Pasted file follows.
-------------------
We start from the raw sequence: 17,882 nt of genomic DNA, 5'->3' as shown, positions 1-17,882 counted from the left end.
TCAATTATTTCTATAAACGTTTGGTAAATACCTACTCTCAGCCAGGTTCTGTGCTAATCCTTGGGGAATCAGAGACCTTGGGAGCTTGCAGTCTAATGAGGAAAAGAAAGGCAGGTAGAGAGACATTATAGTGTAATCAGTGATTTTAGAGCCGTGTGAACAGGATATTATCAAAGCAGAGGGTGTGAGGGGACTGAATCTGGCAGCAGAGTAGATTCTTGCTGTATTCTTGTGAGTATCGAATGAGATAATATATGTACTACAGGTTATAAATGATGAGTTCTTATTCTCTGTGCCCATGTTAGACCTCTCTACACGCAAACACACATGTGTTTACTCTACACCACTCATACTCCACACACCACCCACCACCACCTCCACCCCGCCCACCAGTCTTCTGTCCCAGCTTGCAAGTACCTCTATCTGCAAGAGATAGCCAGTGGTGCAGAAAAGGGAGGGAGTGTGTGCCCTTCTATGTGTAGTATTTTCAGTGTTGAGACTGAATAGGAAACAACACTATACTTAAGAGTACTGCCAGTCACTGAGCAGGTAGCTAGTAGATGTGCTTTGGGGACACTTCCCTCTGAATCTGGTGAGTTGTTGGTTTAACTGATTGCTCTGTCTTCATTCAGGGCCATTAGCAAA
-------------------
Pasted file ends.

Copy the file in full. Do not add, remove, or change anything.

We start from the raw sequence: 17,882 nt of genomic DNA, 5'->3' as shown, positions 1-17,882 counted from the left end.
TCAATTATTTCTATAAACGTTTGGTAAATACCTACTCTCAGCCAGGTTCTGTGCTAATCCTTGGGGAATCAGAGACCTTGGGAGCTTGCAGTCTAATGAGGAAAAGAAAGGCAGGTAGAGAGACATTATAGTGTAATCAGTGATTTTAGAGCCGTGTGAACAGGATATTATCAAAGCAGAGGGTGTGAGGGGACTGAATCTGGCAGCAGAGTAGATTCTTGCTGTATTCTTGTGAGTATCGAATGAGATAATATATGTACTACAGGTTATAAATGATGAGTTCTTATTCTCTGTGCCCATGTTAGACCTCTCTACACGCAAACACACATGTGTTTACTCTACACCACTCATACTCCACACACCACCCACCACCACCTCCACCCCGCCCACCAGTCTTCTGTCCCAGCTTGCAAGTACCTCTATCTGCAAGAGATAGCCAGTGGTGCAGAAAAGGGAGGGAGTGTGTGCCCTTCTATGTGTAGTATTTTCAGTGTTGAGACTGAATAGGAAACAACACTATACTTAAGAGTACTGCCAGTCACTGAGCAGGTAGCTAGTAGATGTGCTTTGGGGACACTTCCCTCTGAATCTGGTGAGTTGTTGGTTTAACTGATTGCTCTGTCTTCATTCAGGGCCATTAGCAAA